In Bay Ridge, most Arab girls don’t get to take the subway by themselves, let alone aim for universities beyond NYU. Some get pulled out of school to help take care of large families, never to return. Goldstein says she quietly tutors them when the opportunity presents itself. She mentioned one girl who was taken out of school at 16 by her parents. “She woke up at 21 and decided she really wanted to finish,” Goldstein said. “So I tutored her. She got her high-school diploma a month ago. She really wants to go to college. I don’t know where things are now. She only comes by the office while running errands because she’s not allowed to be out by herself. She doesn’t have a cell phone, so sometimes she’ll text me on someone else’s phone, but I can’t really get in touch with her.”
She went on: “You have plenty of kids to help whose parents are pushing them to succeed. All of us who work at the association are role models for our kids, and it would be wrong for us to say, ‘Don’t listen to your parents, don’t listen to your culture.’ Because that’s not what grown-ups are supposed to do. We’re modeling the behavior we want our kids to have, and that means some level of respect for authority.”
That every staff member apart from Linda Sarsour and Roweida Jaber is in his or her twenties only makes that aspiration more humbling. And yet Goldstein is who she is in part because her parents tried to let her find herself instead of following authority. Goldstein’s mother, Cynthia Roney, grew up in a rural mill town in Newfoundland and “fought her way out,” in her daughter’s words, so that now she is a “badass who travels the world” assessing corporate risk for Bank of America. But she struggled to make peace with the fact that her children “weren’t doing jobs that were easily defined to her friends or that were very stable in her eyes.” (Goldstein’s younger brother works on a ranch on the Nevada-Idaho border.) But then Roney struggled against that. “She’s proud of us now,” Goldstein said.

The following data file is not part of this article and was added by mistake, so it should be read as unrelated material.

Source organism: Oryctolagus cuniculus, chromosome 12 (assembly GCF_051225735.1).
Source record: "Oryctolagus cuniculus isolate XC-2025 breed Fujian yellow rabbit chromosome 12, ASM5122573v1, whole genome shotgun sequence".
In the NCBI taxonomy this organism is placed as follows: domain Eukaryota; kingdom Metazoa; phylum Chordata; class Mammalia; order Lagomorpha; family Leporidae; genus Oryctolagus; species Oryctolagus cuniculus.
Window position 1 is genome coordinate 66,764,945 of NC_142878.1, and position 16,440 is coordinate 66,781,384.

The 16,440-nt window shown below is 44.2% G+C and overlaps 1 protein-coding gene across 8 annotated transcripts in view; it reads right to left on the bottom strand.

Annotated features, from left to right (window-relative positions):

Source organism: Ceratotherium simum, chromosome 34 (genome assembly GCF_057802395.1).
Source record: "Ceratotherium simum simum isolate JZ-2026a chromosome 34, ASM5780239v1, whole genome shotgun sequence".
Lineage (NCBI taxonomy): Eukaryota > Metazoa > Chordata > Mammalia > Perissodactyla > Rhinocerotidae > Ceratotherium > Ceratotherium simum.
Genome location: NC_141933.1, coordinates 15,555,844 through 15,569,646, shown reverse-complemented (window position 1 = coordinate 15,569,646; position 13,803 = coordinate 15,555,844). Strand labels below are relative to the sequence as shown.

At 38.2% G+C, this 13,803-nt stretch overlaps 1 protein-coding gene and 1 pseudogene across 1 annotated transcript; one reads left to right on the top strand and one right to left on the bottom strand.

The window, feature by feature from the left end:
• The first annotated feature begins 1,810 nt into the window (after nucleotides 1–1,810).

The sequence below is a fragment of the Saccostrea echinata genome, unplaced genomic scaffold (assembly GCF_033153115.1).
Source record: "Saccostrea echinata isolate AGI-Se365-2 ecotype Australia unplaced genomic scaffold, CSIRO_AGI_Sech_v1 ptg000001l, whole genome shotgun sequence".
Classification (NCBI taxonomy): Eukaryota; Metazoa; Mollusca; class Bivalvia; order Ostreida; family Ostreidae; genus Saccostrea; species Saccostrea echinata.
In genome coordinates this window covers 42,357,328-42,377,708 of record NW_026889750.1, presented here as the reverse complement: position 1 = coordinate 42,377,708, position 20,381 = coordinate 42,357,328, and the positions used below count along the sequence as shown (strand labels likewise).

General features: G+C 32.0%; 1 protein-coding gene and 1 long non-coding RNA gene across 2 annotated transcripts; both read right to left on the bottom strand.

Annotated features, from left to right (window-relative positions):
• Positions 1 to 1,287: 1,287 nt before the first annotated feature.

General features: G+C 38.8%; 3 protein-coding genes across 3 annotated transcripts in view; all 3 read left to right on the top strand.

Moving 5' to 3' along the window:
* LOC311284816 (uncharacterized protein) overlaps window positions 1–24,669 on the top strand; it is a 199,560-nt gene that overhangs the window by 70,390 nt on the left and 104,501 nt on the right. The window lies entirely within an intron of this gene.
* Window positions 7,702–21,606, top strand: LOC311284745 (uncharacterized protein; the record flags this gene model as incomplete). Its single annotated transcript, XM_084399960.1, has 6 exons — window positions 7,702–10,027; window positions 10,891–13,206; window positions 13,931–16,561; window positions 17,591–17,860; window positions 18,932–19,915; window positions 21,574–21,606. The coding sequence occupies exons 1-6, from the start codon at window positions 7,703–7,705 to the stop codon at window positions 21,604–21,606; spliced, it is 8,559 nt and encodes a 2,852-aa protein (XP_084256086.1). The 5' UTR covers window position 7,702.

Then again, several weeks of shuttling between Bay Ridge and Manhattan, where I live, reminded me that the unwritten gender separation and social codes that prevail in Bay Ridge prevail almost everywhere. Women avoid certain establishments dominated by certain kinds of males, as whites avoid certain black establishments, and vice versa. Orthodox Jews don’t frequent Bay Ridge, and the Arabs from there don’t go out of their way to visit Borough Park. De facto separation is the natural code of life, and the Arab-American community’s embodiment of it may be more typically, if not ideally, American than the enlightened, progressive futurism of Chelsea and Fort Greene. The United States is no more post-racial than it is post-ethnic. Ironically, this country’s openness to immigrants ensures that. We want our immigrants to trumpet ideals that natives often ignore. Then again, we tend to forgive in others traits that we excoriate in our own.
As for Goldstein, her Jewishness recedes and comes in as the moment insists, like a tide. To a more traditional Jew, this must feel like dilettantism, or heresy. But to someone less bound, like me, this kind of pick-and-choose flexibility can feel like an unscary invitation into religion. That is more or less what Jennie Goldstein tries to offer the Arab-Americans of Bay Ridge: a way into this country on their terms as much as those of America.
Though she will never mistake herself for a Bay Ridge native, the locals have given her something as well: a sense of community. It comes alive especially on Friday afternoons, when she likes to walk over to Mike’s Donuts, which is across Fifth Avenue from the Bay Ridge Islamic Center. She buys a cup of coffee, sits down at the window, and watches the faithful stream out of prayer.